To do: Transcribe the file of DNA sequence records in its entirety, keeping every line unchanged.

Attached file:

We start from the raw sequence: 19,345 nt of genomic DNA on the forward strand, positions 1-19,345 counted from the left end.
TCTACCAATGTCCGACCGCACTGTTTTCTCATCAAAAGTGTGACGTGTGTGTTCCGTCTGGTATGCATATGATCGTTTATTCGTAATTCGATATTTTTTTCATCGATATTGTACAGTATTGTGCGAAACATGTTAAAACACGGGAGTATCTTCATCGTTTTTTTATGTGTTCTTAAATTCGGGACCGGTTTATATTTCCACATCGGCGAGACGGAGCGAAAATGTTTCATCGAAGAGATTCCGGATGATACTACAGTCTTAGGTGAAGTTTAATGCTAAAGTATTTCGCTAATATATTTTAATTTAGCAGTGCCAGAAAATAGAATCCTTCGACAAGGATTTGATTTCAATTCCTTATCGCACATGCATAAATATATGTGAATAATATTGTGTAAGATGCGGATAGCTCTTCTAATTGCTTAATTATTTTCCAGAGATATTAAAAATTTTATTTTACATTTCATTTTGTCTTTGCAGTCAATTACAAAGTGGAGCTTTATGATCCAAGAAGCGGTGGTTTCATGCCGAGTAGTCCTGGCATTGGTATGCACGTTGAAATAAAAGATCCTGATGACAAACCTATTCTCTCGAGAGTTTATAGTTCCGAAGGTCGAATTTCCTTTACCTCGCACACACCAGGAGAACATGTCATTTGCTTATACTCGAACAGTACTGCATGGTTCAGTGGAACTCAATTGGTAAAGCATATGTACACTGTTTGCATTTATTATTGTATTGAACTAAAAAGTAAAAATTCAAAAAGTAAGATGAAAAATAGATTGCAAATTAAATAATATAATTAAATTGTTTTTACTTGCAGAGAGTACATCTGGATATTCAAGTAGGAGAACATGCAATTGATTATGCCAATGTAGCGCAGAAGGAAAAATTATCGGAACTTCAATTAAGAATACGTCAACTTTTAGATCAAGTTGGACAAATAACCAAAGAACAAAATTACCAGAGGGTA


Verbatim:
We start from the raw sequence: 19,345 nt of genomic DNA on the forward strand, positions 1-19,345 counted from the left end.
TCTACCAATGTCCGACCGCACTGTTTTCTCATCAAAAGTGTGACGTGTGTGTTCCGTCTGGTATGCATATGATCGTTTATTCGTAATTCGATATTTTTTTCATCGATATTGTACAGTATTGTGCGAAACATGTTAAAACACGGGAGTATCTTCATCGTTTTTTTATGTGTTCTTAAATTCGGGACCGGTTTATATTTCCACATCGGCGAGACGGAGCGAAAATGTTTCATCGAAGAGATTCCGGATGATACTACAGTCTTAGGTGAAGTTTAATGCTAAAGTATTTCGCTAATATATTTTAATTTAGCAGTGCCAGAAAATAGAATCCTTCGACAAGGATTTGATTTCAATTCCTTATCGCACATGCATAAATATATGTGAATAATATTGTGTAAGATGCGGATAGCTCTTCTAATTGCTTAATTATTTTCCAGAGATATTAAAAATTTTATTTTACATTTCATTTTGTCTTTGCAGTCAATTACAAAGTGGAGCTTTATGATCCAAGAAGCGGTGGTTTCATGCCGAGTAGTCCTGGCATTGGTATGCACGTTGAAATAAAAGATCCTGATGACAAACCTATTCTCTCGAGAGTTTATAGTTCCGAAGGTCGAATTTCCTTTACCTCGCACACACCAGGAGAACATGTCATTTGCTTATACTCGAACAGTACTGCATGGTTCAGTGGAACTCAATTGGTAAAGCATATGTACACTGTTTGCATTTATTATTGTATTGAACTAAAAAGTAAAAATTCAAAAAGTAAGATGAAAAATAGATTGCAAATTAAATAATATAATTAAATTGTTTTTACTTGCAGAGAGTACATCTGGATATTCAAGTAGGAGAACATGCAATTGATTATGCCAATGTAGCGCAGAAGGAAAAATTATCGGAACTTCAATTAAGAATACGTCAACTTTTAGATCAAGTTGGACAAATAACCAAAGAACAAAATTACCAGAGGGTA